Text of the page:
By Mark Ellis –
During the Spanish Civil War, leftist revolutionaries destroyed some 20,000 churches — including cathedrals, along with their paintings, books, and archives.
At 11-years-old, Angela Ginard Marti invited Jesus into her heart, received communion, and sensed God was calling her into ministry.
Raised in a strong Christian home, she often traveled to visit her aunts, who were both nuns, according to a report by Aleteia.
Angela attended church as often as possible and prayed on a daily basis. She taught her younger siblings how to pray, training them in the ways of the Lord and telling them stories about heroes of the faith.
In 1921, Angela entered a convent and took the name Maria de los Angeles and adapted quickly to her new life. “She became an example of goodness, piety, and obedience for the other sisters. There was a subtle, supernatural way about Sister Maria that all of them recognized,” according to Aleteia.
Moving to Barcelona, she became the chief embroiderer for altar linens and was in charge of preparing the unleavened bread used for communion. She seemed to be very much in love with this simple life, dedicated to holiness.
Later, she was named Mother Superior of the convent in Madrid. She was there in 1936 when the Spanish Civil War erupted, which pitted Republicans loyal to the left-leaning Second Republic, in alliance with Anarchists and Communists.
They battled against the Nationalists, an alliance of Falangists, Monarchists, and Catholics, led by General Francisco Franco.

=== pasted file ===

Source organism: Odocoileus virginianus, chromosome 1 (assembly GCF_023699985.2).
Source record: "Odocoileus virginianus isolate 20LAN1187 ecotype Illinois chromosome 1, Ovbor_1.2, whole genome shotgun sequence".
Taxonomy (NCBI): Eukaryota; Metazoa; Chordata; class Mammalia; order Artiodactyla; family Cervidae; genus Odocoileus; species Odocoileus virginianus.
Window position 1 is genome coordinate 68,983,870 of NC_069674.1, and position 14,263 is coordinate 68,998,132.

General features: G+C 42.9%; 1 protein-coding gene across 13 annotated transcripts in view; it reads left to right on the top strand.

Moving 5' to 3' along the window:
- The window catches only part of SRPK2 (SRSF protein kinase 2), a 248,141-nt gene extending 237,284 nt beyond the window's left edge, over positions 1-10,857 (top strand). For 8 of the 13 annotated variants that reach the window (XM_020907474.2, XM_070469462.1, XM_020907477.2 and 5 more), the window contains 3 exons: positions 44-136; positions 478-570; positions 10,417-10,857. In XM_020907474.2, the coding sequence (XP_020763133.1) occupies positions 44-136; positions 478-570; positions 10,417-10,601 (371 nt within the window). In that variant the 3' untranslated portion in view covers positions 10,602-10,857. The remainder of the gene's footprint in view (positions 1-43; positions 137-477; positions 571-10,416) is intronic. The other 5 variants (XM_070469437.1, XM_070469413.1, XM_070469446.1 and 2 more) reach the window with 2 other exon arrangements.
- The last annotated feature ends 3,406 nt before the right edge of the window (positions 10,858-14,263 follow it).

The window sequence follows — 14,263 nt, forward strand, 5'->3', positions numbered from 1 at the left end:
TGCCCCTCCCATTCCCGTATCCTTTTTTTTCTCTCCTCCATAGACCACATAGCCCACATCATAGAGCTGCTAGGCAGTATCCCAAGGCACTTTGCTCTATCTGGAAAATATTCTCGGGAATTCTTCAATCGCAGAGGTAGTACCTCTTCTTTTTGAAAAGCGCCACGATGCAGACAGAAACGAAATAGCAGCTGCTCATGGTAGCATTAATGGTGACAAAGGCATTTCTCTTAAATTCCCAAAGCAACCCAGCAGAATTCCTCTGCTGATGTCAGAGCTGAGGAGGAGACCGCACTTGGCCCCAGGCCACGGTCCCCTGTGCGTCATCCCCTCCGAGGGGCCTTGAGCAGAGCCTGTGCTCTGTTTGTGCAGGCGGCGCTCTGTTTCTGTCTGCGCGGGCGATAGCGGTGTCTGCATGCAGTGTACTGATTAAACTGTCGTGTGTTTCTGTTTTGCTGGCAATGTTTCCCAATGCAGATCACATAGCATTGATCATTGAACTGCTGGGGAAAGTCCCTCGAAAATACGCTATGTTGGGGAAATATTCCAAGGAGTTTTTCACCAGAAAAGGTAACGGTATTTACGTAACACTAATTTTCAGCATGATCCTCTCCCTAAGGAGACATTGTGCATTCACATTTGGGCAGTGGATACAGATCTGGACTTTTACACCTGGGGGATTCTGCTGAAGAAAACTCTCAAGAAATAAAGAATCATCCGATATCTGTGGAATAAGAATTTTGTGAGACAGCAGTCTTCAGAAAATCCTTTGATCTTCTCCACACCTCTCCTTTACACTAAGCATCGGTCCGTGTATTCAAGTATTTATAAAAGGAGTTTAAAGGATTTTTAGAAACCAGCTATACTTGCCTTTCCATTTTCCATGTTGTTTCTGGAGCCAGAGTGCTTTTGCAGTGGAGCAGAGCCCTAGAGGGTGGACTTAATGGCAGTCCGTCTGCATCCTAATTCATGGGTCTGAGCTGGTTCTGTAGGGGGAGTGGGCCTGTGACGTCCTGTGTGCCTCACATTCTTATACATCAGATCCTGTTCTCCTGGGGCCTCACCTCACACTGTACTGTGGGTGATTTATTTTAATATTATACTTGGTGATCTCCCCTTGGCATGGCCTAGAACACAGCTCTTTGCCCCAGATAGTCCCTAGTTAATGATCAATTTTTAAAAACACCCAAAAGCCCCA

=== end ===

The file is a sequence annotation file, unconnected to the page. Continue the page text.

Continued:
Some participants and observers viewed the Civil War as a class struggle, some saw it as a war of religion, others perceived a struggle between dictatorship and republican democracy, or revolution and counterrevolution, between fascism and communism. All these competing forces seemed to be in the mix.
The church was caught in the crossfire, if not a direct target by leftists. Sister Maria turned her fears over to God and offered her life to the Lord as a martyr if that would be His will.
On July 20, 1936, she and the other sisters fled the convent in disguise and went into hiding. Before they left, Sister Maria told them, “Please do not worry. All they can do is kill us, nothing more.”
Remarkably, these words comforted her fellow sisters in Christ.
Sister Maria hid in the apartment of a family that lived near the convent. From the window, she watched soldiers destroy the church, the convent, religious objects, and all the statues.
On August 25, 1936, soldiers pounded on the door of the apartment where she stayed. A woman in the family opened the door and was immediately arrested.
Sister Maria came from the other room and said to the soldiers, “The woman you have taken hold of is not religious. I am the only religious here.”
They released the other woman and bound the hands of Sister Maria. She was taken to a nearby holding cell. A soldier told her, “Tomorrow you take the ‘little walk.’” Everyone knew it meant she was sentenced to die.
At sunrise the next morning Sister Maria took the “little walk” to Dehesa de la Villa. She stood resolute as she faced a firing squad, praying aloud as bullets tore into her body, ending her earthly life.
Later, her body was recovered and today it rests in the chapel of the convent in Madrid. She was recognized for her martyrdom, having been killed “in odium fidei” (in hatred of the faith).
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